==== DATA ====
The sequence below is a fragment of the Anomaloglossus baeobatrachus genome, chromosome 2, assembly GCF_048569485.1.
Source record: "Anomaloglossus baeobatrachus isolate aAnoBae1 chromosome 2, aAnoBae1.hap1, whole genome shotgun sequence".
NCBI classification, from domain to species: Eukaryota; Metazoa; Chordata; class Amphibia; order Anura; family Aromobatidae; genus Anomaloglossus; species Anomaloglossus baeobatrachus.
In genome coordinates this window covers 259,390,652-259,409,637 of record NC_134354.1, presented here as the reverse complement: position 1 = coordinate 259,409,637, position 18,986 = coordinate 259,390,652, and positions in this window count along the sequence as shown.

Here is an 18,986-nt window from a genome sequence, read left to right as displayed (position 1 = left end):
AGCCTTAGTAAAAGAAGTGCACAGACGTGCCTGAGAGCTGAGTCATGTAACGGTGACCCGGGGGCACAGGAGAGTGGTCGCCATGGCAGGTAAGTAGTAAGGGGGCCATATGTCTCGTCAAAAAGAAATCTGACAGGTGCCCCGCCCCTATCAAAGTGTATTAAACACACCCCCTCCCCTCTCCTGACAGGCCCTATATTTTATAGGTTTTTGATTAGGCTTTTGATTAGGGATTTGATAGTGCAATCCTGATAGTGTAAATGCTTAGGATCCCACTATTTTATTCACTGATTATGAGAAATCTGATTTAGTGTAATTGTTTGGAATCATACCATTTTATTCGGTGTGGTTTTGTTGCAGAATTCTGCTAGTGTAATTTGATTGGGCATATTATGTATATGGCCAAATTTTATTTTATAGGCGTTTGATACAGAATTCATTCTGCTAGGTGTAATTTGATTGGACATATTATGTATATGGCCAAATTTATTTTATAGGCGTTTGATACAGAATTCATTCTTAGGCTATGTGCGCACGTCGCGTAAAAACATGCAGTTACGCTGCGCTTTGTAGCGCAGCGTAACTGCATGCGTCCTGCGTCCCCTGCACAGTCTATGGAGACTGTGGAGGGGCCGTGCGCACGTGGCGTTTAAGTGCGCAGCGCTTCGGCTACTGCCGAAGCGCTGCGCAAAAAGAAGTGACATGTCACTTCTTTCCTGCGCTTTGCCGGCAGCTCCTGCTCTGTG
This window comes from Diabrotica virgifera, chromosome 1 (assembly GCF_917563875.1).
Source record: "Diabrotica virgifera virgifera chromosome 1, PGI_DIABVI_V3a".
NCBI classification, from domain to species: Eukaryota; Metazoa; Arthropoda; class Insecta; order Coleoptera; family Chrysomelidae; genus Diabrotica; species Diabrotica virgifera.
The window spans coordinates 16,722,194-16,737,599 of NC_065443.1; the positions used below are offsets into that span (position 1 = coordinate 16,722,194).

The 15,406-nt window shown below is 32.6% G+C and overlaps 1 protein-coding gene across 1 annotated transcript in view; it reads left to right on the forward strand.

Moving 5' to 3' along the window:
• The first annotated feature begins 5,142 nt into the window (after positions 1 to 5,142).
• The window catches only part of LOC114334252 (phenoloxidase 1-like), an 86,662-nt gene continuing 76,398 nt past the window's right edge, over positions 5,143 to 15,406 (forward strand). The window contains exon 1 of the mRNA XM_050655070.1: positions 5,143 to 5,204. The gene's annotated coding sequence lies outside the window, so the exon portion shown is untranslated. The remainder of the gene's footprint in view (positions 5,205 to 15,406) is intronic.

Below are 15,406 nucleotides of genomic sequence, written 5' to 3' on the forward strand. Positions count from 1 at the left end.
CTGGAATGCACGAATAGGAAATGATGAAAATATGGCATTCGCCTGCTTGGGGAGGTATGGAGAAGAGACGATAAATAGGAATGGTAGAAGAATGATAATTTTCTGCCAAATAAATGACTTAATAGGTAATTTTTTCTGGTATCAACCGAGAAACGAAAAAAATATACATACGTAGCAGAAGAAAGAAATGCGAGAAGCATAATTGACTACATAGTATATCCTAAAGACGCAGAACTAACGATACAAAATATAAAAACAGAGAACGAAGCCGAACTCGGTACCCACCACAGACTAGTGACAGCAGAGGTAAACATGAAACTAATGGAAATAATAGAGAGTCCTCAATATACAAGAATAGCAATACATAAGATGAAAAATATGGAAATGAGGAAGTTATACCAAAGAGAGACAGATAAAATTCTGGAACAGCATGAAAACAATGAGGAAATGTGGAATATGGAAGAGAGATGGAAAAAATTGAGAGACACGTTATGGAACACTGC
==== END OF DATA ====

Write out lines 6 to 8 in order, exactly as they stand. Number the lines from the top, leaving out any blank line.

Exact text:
AGCCTTAGTAAAAGAAGTGCACAGACGTGCCTGAGAGCTGAGTCATGTAACGGTGACCCGGGGGCACAGGAGAGTGGTCGCCATGGCAGGTAAGTAGTAAGGGGGCCATATGTCTCGTCAAAAAGAAATCTGACAGGTGCCCCGCCCCTATCAAAGTGTATTAAACACACCCCCTCCCCTCTCCTGACAGGCCCTATATTTTATAGGTTTTTGATTAGGCTTTTGATTAGGGATTTGATAGTGCAATCCTGATAGTGTAAATGCTTAGGATCCCACTATTTTATTCACTGATTATGAGAAATCTGATTTAGTGTAATTGTTTGGAATCATACCATTTTATTCGGTGTGGTTTTGTTGCAGAATTCTGCTAGTGTAATTTGATTGGGCATATTATGTATATGGCCAAATTTTATTTTATAGGCGTTTGATACAGAATTCATTCTGCTAGGTGTAATTTGATTGGACATATTATGTATATGGCCAAATTTATTTTATAGGCGTTTGATACAGAATTCATTCTTAGGCTATGTGCGCACGTCGCGTAAAAACATGCAGTTACGCTGCGCTTTGTAGCGCAGCGTAACTGCATGCGTCCTGCGTCCCCTGCACAGTCTATGGAGACTGTGGAGGGGCCGTGCGCACGTGGCGTTTAAGTGCGCAGCGCTTCGGCTACTGCCGAAGCGCTGCGCAAAAAGAAGTGACATGTCACTTCTTTCCTGCGCTTTGCCGGCAGCTCCTGCTCTGTG
This window comes from Diabrotica virgifera, chromosome 1 (assembly GCF_917563875.1).
Source record: "Diabrotica virgifera virgifera chromosome 1, PGI_DIABVI_V3a".